Industry Leaders Talk to Congress About Forest Biomass

Forest Biomass

The carbon neutrality of biomass as defined by the federal government has been a main point of emphasis for the biomass industry over the past decade, particularly as the debate over carbon emissions has ramped up in intensity.

At the beginning of November, leaders from three federal agencies – the Department of Energy, EPA, and USDA – sent a letter to Congress confirming their commitment to H.R. 1615, a bill passed by Congress that, in part, specified a more consistent federal policy on biomass. The bill also called for support of the biomass industry and reaffirmed the need for biomass to be included into the nation’s energy supply.

In the letter, agency leadership affirmed their support of biomass as a carbon neutral energy source. Their continued support is key to the industry if it is to be a part of the nation’s renewable energy portfolio. Federal support could result in more financial backing for the industry that will help biomass power to grow.

Biomass and the Trump Administration’s Stance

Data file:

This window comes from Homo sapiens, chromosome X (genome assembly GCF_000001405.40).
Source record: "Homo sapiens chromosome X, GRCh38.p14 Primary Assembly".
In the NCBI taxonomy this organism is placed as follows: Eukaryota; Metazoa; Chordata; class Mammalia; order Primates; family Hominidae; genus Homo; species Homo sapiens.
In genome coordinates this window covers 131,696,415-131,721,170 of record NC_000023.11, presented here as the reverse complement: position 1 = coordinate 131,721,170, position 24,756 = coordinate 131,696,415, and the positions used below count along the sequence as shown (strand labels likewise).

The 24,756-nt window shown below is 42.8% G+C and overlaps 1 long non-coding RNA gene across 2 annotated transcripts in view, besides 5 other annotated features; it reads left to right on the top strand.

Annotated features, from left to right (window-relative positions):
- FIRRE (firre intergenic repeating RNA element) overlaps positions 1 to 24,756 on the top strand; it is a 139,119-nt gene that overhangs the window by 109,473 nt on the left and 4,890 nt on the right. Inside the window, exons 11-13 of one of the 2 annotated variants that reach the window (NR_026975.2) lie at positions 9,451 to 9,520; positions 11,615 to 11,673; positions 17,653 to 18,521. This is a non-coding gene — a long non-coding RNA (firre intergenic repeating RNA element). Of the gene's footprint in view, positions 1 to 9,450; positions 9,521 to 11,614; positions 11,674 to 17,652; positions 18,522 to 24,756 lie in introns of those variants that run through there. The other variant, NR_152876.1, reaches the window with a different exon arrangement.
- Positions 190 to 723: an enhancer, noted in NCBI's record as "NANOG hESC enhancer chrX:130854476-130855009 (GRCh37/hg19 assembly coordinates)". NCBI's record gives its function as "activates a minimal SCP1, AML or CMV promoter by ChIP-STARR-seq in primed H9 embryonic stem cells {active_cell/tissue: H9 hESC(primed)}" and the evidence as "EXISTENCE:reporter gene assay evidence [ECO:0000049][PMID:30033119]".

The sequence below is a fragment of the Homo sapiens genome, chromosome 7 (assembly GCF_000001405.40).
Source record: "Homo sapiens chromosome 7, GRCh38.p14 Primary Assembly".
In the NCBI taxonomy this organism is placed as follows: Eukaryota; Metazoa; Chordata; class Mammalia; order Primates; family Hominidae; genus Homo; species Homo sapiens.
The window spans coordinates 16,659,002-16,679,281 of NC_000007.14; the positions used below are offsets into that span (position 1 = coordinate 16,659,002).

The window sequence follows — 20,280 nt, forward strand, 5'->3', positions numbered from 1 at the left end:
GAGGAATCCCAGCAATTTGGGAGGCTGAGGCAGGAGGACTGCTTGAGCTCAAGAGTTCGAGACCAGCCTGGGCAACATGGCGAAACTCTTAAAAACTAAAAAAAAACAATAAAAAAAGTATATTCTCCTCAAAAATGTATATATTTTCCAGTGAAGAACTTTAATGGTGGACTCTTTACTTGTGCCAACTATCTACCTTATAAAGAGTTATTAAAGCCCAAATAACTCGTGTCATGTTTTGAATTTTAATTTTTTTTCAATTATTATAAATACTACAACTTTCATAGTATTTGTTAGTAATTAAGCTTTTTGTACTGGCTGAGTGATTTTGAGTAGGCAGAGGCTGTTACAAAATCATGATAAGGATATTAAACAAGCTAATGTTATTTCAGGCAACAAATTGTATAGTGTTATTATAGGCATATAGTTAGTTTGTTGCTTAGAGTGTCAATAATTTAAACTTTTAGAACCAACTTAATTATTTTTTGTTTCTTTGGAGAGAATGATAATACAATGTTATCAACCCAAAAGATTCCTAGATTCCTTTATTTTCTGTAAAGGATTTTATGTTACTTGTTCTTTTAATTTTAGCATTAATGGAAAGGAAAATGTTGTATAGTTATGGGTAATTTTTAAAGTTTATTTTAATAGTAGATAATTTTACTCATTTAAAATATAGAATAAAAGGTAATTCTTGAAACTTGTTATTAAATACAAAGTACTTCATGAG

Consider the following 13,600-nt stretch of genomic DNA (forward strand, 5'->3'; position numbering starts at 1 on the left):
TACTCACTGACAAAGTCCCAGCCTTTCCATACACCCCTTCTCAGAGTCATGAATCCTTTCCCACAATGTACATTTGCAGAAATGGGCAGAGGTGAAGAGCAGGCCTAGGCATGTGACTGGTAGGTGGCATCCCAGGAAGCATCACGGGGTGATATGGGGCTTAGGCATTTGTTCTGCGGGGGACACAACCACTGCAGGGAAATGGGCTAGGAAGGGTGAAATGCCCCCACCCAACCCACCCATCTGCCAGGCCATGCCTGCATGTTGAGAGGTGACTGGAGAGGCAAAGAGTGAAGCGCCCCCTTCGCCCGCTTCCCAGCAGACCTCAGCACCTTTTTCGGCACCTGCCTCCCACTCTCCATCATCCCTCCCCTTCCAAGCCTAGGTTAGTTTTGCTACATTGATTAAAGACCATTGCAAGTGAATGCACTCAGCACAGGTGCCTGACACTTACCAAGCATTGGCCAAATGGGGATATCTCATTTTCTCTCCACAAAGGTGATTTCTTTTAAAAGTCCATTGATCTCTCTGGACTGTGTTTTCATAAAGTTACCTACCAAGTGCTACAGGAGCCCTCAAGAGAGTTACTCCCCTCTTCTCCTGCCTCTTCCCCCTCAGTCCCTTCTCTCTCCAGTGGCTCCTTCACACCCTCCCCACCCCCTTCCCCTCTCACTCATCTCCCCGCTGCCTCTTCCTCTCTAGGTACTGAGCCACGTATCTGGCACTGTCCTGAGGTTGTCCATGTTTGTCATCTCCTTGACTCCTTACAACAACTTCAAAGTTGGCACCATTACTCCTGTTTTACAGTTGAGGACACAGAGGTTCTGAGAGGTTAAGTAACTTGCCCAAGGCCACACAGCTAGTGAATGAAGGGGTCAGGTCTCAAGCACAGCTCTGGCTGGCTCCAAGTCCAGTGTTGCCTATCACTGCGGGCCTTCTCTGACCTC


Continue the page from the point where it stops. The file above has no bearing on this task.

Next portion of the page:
The call for biomass has become something of a pet project for the Trump administration’s energy strategy. Biomass enjoys bipartisan support and can be a boon to communities involved in forestry. According to Andrew Wheeler, the administrator of the EPA, said the emphasis on biomass “will support good-paying jobs in rural communities, protect our nation’s air quality and remove unnecessary regulatory burdens.”

Organizations such as the American Forest and Paper Association have applauded the strategy, saying it ends “seven years of policy uncertainty” and will provide good news for timber companies, paper companies, and plants that produce wood pellets for energy.

The industry as a whole has also applauded the EPA’s suggestion to give credit to coal plants for cutting emissions if they incorporate biomass into their production mix. Such a move would not only benefit the biomass industry; it would also provide a way for coal plant owners to generate a different line of revenue from a fuel source that would, in theory, be supported by the federal government moving forward.

It remains to be seen if some of the EPA’s suggestions are followed by Congress, and if tangible benefits can be put into place by federal agencies to make good on the letter their leaders sent to Congress.

ProcessBarron engineers, constructs, and installs air, ash, and material handling equipment for biomass plants. Contact the team for more information.